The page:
I looked into the box stall. Mommy cow was bending her head down low, making a low mooing sound, so quiet and sweet. I had never heard her moo like that before. There in the back of the stall lay a dark brown and still wet little calf. Momma began licking away, with long strokes that practically rolled the calf over.
I quickly ran into the house. ...
The Mother's Companion Volume 7, Number 5
Life After C-Section---Part II
Last issue I related more of my experience when my tenth child was born by c-section in February 1999, ending with the close of my brief hospital stay. The story picks up here with Gerald, me, Rebekah (7) and baby Caleb arriving home. This was two and one-half days after our failed home birth and emergency drive to the hospital.
It has been just as difficult emotionally to write this part of the story as the others, maybe even harder. The cause of the delay in getting it all written wasn't just the emotional difficulty. Only in the last few months have Gerald and I found an answer to the question of why the c-section was necessary. I am only now able to draw this account to a proper close.
A subscriber wrote, in response to the last issue, expressing her wonder that I was able to remember so many details after such a long time. Actually, I have worked from an earlier attempt to journal my misadventure, and from my scribbled notes made at the time these things happened, as well as from memory.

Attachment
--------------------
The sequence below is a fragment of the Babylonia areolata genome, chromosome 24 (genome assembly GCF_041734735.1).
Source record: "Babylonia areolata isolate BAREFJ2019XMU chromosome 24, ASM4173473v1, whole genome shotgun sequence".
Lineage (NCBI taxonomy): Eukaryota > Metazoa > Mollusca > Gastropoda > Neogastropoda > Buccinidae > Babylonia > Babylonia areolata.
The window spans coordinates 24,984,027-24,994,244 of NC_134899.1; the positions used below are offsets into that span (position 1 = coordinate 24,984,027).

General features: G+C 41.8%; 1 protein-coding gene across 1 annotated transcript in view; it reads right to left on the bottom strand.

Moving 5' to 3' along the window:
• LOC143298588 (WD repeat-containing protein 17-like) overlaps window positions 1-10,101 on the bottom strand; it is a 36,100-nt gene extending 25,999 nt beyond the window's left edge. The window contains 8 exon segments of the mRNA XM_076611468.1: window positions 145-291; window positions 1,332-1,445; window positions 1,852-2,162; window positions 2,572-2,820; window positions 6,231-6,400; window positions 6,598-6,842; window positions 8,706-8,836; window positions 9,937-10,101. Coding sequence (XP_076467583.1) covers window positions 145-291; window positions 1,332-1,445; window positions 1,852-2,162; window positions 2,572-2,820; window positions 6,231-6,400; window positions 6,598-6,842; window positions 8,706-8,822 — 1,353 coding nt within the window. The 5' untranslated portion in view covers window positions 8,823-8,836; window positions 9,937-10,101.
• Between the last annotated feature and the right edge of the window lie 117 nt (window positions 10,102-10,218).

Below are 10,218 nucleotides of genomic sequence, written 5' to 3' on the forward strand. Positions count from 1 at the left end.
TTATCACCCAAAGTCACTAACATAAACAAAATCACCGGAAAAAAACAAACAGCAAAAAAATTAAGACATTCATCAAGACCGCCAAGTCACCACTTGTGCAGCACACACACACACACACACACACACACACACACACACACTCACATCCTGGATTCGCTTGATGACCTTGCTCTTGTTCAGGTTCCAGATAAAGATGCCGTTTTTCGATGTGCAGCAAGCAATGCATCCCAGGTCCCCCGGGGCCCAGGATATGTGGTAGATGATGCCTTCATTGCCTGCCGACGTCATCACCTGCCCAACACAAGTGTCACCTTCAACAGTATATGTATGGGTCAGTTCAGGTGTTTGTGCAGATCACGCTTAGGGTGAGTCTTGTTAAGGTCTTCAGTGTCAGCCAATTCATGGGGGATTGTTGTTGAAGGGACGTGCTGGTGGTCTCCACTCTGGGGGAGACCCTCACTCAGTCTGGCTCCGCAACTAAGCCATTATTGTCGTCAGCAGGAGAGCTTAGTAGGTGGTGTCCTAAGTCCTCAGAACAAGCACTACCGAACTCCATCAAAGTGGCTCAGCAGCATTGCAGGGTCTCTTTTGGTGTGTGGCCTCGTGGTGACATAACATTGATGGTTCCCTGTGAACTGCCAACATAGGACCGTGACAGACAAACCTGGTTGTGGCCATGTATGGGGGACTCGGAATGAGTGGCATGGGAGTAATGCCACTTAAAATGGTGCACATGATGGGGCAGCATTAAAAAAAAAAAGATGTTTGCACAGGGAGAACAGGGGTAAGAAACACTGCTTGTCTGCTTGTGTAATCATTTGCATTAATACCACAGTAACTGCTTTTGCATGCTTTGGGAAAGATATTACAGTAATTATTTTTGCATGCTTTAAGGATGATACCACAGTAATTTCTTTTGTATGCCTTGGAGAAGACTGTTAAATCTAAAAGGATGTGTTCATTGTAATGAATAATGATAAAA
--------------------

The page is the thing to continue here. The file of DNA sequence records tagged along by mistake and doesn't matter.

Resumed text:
Monday, February 15
We drove into the yard, at last. I couldn't believe the excitement I felt. There is truly no place like home.
I walked slowly into the house and sat in my recliner. Timothy (2) had a blast playing with all the balloons I had brought home. I gave Rachel (5) a Valentine bunny I had received as a gift. She was so pleased. All the children were so happy to have us back home again. Gerald and I rarely leave the children, but this time we had had little choice. Stephen (17) and Laura (14) had done a great job looking after everybody in our absence. Our happiness at being all together again knew no bounds.
The house was immaculate. The children had really outdone themselves. It was a relief to see everything in place, so neat and tidy. Gerald and I were so proud of the children.